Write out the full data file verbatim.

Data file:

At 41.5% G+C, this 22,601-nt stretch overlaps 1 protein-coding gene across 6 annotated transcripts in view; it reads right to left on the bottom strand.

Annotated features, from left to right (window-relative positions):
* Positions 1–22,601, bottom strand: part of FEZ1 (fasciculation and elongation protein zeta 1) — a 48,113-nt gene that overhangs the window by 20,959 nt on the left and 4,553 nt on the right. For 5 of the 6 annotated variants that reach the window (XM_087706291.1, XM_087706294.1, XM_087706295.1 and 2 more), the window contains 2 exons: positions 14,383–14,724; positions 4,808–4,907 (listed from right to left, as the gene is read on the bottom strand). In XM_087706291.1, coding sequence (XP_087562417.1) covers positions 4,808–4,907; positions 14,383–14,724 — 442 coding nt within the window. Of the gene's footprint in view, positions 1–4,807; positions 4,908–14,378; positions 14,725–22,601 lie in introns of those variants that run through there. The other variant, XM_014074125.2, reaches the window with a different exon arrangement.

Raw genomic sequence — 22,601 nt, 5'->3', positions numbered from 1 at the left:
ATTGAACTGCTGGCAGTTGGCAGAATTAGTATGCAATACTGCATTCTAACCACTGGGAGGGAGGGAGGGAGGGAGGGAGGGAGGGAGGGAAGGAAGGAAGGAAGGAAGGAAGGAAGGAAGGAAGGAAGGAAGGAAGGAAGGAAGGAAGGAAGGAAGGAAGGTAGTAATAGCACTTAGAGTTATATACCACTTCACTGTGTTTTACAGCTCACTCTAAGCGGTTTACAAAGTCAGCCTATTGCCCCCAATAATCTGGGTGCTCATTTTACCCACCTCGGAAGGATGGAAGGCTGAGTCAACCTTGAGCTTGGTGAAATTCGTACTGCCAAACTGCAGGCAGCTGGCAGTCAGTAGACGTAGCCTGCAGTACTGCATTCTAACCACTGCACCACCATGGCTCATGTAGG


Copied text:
At 41.5% G+C, this 22,601-nt stretch overlaps 1 protein-coding gene across 6 annotated transcripts in view; it reads right to left on the bottom strand.

Annotated features, from left to right (window-relative positions):
* Positions 1–22,601, bottom strand: part of FEZ1 (fasciculation and elongation protein zeta 1) — a 48,113-nt gene that overhangs the window by 20,959 nt on the left and 4,553 nt on the right. For 5 of the 6 annotated variants that reach the window (XM_087706291.1, XM_087706294.1, XM_087706295.1 and 2 more), the window contains 2 exons: positions 14,383–14,724; positions 4,808–4,907 (listed from right to left, as the gene is read on the bottom strand). In XM_087706291.1, coding sequence (XP_087562417.1) covers positions 4,808–4,907; positions 14,383–14,724 — 442 coding nt within the window. Of the gene's footprint in view, positions 1–4,807; positions 4,908–14,378; positions 14,725–22,601 lie in introns of those variants that run through there. The other variant, XM_014074125.2, reaches the window with a different exon arrangement.

Raw genomic sequence — 22,601 nt, 5'->3', positions numbered from 1 at the left:
ATTGAACTGCTGGCAGTTGGCAGAATTAGTATGCAATACTGCATTCTAACCACTGGGAGGGAGGGAGGGAGGGAGGGAGGGAGGGAGGGAAGGAAGGAAGGAAGGAAGGAAGGAAGGAAGGAAGGAAGGAAGGAAGGAAGGAAGGAAGGAAGGAAGGAAGGTAGTAATAGCACTTAGAGTTATATACCACTTCACTGTGTTTTACAGCTCACTCTAAGCGGTTTACAAAGTCAGCCTATTGCCCCCAATAATCTGGGTGCTCATTTTACCCACCTCGGAAGGATGGAAGGCTGAGTCAACCTTGAGCTTGGTGAAATTCGTACTGCCAAACTGCAGGCAGCTGGCAGTCAGTAGACGTAGCCTGCAGTACTGCATTCTAACCACTGCACCACCATGGCTCATGTAGG